Soup dumplings are a reporter’s first meal in Las Vegas

When I’m in a new city, I strive for extravagance.

Some people, wherever they go, catch nibbling on delicious chicken wings. Others seek the whipped bliss of biscuits and gravy. But I’m always on the lookout for a Chinese restaurant that serves xiao long bao (shao long bao), steamed dumplings whose twisted tops are gnawed off to sip the rich, delicious broth inside.

The other evening, for my first dinner out as a newcomer to Las Vegas, I joined an old friend at Xiao Long Dumplings, the venue that opened last September in the Chinatown Plaza on Spring Mountain Road. My friend visits Vegas frequently for work, and suggests Xiao Long Dumplings because it comes highly recommended (and she knows I’m a Xiao Long Bao demon).

Touch a home-made dumpling steamer. I flip the first dumplings, piercing their skin with a food stick (and releasing the liquid charge) before I can push them into the soup spoon. The second time, success: the package has settled, I gnaw a hole, I drink the soup, then I finish the remaining dumplings and stuffing with ground pork.

Before I knew it, the dumplings for the house and the pot of dumplings with shrimp and steamed pork were sent out. Across the restaurant, a giant dumpling mascot (Chief Bao) winks exaggeratedly at diners while serving a steamer of Xiao Long Bao.

you know what? I’ll take another one.

(Wes Rand)

International bites

Xiao long bao, which are often called soup dumplings, is all about balance.

The crust should be sturdy enough to hold the contents but thin enough to be translucent (and eaten in one bite). When they are lifted, the dumplings should hang down, like bellies, but never pop and spill the soup. This broth is made when the gelatin of the meat in the filling is dissolved during steaming.

I made my way through Nanxiang Mantou Dian, the famous xiao Long bao supplier in City God Complex in Shanghai. I’ve done the same across Asia at Din Tai Fung, the pancake and noodle chain that opened a location in Aria in October 2020.

Some of the best xiao long bao I’ve had in the US have been at Yank Sing, a popular dim sum destination in San Francisco, and at a Chinese restaurant in Portland, Oregon, in the Laurelhurst section, a neighborhood that also serves as a shelter magazine.

Xiao Long Bao at my first dinner in Vegas cured themselves admirably, with thin skins, plenty of hot broth, well seasoned filling and just the right size for a single bite. I’m thinking of ordering Chinese black vinegar to dip my dumplings (cut the richness), but nah: I’m too busy to eat and can’t wait.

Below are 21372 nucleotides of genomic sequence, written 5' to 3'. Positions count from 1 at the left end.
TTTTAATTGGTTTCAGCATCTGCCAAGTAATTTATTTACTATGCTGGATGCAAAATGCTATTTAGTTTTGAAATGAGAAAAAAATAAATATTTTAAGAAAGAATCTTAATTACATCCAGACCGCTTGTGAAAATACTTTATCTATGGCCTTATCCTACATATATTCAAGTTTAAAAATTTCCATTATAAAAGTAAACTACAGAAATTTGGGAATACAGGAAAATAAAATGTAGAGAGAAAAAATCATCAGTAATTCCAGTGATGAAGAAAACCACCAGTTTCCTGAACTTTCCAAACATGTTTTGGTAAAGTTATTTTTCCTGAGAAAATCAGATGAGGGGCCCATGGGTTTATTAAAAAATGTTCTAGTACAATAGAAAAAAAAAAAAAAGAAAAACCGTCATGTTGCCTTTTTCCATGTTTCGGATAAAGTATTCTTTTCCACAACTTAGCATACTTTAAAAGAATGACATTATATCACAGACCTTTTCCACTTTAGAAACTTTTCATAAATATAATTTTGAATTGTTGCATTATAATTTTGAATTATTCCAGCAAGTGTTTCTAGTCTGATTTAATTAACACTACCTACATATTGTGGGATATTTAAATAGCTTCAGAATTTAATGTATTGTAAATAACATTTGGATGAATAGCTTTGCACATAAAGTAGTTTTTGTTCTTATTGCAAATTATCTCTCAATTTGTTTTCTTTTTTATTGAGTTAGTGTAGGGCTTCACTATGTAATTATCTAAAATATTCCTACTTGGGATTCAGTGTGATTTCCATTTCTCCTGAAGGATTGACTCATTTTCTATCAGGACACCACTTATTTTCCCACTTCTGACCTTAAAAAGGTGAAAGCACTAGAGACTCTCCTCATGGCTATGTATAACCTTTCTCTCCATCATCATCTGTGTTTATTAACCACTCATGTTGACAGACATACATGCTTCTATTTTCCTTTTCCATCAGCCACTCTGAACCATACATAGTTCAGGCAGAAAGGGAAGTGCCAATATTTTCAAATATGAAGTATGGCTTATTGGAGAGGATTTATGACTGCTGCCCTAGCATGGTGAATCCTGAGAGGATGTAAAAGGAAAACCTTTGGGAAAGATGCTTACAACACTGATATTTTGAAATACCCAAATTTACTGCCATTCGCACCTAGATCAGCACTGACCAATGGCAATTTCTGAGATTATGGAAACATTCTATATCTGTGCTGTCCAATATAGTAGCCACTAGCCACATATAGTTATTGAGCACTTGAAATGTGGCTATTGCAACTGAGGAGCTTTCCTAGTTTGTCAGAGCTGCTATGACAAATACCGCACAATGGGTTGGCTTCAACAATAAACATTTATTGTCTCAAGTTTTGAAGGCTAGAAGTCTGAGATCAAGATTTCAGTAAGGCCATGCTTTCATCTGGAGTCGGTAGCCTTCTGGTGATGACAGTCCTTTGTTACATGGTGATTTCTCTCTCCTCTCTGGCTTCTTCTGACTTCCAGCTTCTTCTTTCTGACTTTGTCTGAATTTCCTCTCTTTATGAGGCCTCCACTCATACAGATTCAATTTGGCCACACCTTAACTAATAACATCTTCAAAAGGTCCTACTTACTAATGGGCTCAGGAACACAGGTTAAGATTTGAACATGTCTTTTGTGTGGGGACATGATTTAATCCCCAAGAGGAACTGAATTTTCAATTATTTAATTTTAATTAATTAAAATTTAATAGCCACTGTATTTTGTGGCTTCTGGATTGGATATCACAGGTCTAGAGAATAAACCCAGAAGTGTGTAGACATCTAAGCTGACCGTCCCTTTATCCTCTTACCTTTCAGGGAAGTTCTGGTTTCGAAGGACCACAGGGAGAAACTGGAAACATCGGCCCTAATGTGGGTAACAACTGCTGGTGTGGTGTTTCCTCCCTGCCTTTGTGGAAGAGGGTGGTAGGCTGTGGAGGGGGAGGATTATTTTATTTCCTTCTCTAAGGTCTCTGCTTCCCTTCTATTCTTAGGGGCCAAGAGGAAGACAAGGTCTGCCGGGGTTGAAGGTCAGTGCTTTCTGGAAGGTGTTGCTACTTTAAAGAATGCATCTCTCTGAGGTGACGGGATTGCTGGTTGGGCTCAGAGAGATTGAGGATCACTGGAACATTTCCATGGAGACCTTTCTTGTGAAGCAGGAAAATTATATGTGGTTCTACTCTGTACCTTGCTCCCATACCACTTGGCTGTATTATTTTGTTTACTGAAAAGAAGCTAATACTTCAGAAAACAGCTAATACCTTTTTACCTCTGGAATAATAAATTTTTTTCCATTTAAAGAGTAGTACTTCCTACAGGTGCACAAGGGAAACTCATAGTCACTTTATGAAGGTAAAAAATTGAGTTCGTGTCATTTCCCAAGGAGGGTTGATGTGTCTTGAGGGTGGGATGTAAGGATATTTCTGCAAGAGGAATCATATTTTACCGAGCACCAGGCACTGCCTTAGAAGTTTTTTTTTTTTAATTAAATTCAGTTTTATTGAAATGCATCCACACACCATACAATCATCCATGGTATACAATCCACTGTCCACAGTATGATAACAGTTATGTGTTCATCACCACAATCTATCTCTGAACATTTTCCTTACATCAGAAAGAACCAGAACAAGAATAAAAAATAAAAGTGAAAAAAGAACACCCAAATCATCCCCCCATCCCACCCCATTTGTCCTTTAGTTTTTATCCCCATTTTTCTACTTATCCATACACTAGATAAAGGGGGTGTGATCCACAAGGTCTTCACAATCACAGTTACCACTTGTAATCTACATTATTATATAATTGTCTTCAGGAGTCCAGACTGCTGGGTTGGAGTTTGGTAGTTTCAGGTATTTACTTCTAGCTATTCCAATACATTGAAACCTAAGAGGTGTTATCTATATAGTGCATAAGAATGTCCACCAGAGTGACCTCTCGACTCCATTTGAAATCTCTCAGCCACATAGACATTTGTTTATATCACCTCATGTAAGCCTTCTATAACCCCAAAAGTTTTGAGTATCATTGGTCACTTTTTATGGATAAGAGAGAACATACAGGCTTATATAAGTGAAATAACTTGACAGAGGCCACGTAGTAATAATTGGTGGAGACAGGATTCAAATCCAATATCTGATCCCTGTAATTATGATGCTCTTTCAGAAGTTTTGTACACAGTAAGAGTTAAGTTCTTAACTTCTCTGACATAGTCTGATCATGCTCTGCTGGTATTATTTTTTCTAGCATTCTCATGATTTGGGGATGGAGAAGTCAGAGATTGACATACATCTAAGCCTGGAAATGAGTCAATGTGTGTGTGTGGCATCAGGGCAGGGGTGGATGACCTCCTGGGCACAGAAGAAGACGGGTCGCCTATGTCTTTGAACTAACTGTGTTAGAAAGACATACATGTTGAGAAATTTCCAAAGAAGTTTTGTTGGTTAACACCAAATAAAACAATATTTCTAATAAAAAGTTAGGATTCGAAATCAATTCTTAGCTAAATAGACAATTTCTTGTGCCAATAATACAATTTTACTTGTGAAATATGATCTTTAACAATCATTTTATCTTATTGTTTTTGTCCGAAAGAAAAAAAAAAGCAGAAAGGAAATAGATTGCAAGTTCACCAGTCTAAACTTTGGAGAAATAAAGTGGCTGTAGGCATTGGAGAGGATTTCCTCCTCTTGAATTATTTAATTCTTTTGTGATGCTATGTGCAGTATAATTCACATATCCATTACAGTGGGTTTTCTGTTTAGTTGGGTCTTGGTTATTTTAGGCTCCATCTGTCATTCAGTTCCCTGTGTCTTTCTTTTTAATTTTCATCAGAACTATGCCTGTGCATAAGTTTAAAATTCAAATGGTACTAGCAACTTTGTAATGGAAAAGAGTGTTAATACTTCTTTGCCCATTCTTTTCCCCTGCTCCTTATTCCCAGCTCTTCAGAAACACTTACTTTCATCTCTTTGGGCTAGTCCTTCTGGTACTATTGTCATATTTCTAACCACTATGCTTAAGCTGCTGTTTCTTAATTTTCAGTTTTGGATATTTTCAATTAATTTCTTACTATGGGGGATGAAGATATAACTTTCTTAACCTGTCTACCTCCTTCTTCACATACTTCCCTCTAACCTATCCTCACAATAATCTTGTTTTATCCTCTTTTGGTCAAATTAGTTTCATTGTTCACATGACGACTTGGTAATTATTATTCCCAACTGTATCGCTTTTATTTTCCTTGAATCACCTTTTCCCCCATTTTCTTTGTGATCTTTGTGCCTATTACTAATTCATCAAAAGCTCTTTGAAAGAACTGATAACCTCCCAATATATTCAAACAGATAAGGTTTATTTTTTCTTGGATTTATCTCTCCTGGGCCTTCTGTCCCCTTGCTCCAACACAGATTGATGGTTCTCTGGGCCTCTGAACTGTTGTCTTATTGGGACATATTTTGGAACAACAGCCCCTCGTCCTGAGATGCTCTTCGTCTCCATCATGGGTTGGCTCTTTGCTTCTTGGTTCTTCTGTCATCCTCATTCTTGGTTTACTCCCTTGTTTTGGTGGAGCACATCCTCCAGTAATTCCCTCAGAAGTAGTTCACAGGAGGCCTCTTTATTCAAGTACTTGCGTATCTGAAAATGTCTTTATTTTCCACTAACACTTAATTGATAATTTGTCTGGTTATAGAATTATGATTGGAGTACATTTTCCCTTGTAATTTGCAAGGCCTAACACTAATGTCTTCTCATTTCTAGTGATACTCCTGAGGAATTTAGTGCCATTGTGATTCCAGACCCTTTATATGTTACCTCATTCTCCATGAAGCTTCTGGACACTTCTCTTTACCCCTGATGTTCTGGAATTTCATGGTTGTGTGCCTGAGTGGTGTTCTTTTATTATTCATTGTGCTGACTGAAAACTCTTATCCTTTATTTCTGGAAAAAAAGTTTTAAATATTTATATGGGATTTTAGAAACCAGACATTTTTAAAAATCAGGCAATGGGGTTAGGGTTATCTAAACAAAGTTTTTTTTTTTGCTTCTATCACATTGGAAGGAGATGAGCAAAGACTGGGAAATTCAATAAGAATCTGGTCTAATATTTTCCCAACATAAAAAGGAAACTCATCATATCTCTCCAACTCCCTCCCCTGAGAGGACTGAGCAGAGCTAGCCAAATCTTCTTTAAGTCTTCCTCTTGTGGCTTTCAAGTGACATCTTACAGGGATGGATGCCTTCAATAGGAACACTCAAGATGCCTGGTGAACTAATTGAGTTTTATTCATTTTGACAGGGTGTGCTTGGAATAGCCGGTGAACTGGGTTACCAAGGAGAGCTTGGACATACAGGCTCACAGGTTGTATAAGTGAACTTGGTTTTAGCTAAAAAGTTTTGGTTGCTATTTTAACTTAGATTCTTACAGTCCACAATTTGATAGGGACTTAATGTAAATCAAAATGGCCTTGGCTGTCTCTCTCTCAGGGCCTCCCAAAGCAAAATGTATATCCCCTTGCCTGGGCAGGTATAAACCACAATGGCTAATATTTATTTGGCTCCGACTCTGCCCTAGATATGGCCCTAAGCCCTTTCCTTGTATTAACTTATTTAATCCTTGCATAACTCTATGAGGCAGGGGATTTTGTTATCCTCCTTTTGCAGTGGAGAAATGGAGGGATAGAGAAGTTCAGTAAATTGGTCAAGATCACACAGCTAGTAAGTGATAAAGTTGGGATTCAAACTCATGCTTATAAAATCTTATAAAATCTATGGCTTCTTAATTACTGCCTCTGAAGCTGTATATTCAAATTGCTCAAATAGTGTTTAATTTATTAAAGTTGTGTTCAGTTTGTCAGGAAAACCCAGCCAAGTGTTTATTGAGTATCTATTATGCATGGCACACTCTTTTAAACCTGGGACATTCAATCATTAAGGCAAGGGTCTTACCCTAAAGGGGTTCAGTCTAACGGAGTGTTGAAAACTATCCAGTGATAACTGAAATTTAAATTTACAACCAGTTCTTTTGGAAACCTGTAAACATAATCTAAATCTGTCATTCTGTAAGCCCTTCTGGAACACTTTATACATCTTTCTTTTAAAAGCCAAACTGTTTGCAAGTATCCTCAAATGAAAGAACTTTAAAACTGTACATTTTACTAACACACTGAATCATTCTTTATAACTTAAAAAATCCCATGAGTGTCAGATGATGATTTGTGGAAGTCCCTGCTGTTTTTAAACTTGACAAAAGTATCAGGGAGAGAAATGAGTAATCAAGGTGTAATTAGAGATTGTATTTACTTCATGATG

dumplings then, now, forever

I grew up in Hawaii, where Asian dumplings and other Asian foods are part of the usual daily fare. My family loves to tell my story, as a little kid, always reaching out for a hand full of Hawaiian (I’m half Hawaiian) whenever the pot makers passed by in a restaurant. (Fact: My fist will extend when any food comes in.)

Xiao long dumplings are a newly acquired taste, developed by experiencing them wherever I live or travel. I’m fond of label labels, using a recipe I modified years ago from Chef Martin Jan, but soup dumplings belong in this family of dishes (also belong pho, Peking duck, and macarons) that don’t pay off for the cost, technique, and time required to prepare at home. It is better to leave them to the professionals.

I will remember

Xiao Long dumplings do well elsewhere on the list.

There are crunchy green beans sautéed in XO sauce and thick slabs of eggplant dipped in garlic, soybeans, cornstarch, and a dash of sugar.

Vegetable fried rice is light but big and has a mild flavor. Inspired by the psychedelic floral heat of Sichuan cooking, Spicy Chili Oil Noodles feature a dash of wheat noodles, dollops of chili paste, refrigerated slivers of cucumber, and a lagoon of chili oil beneath those coats as you toss.

All great dishes, but for me, xiao long bao provides the reason for a return visit. Long after eating at dozens of other Chinese restaurants in Las Vegas, I will remember this night and this Xiao Long Bao.

You never forget your first pancakes.

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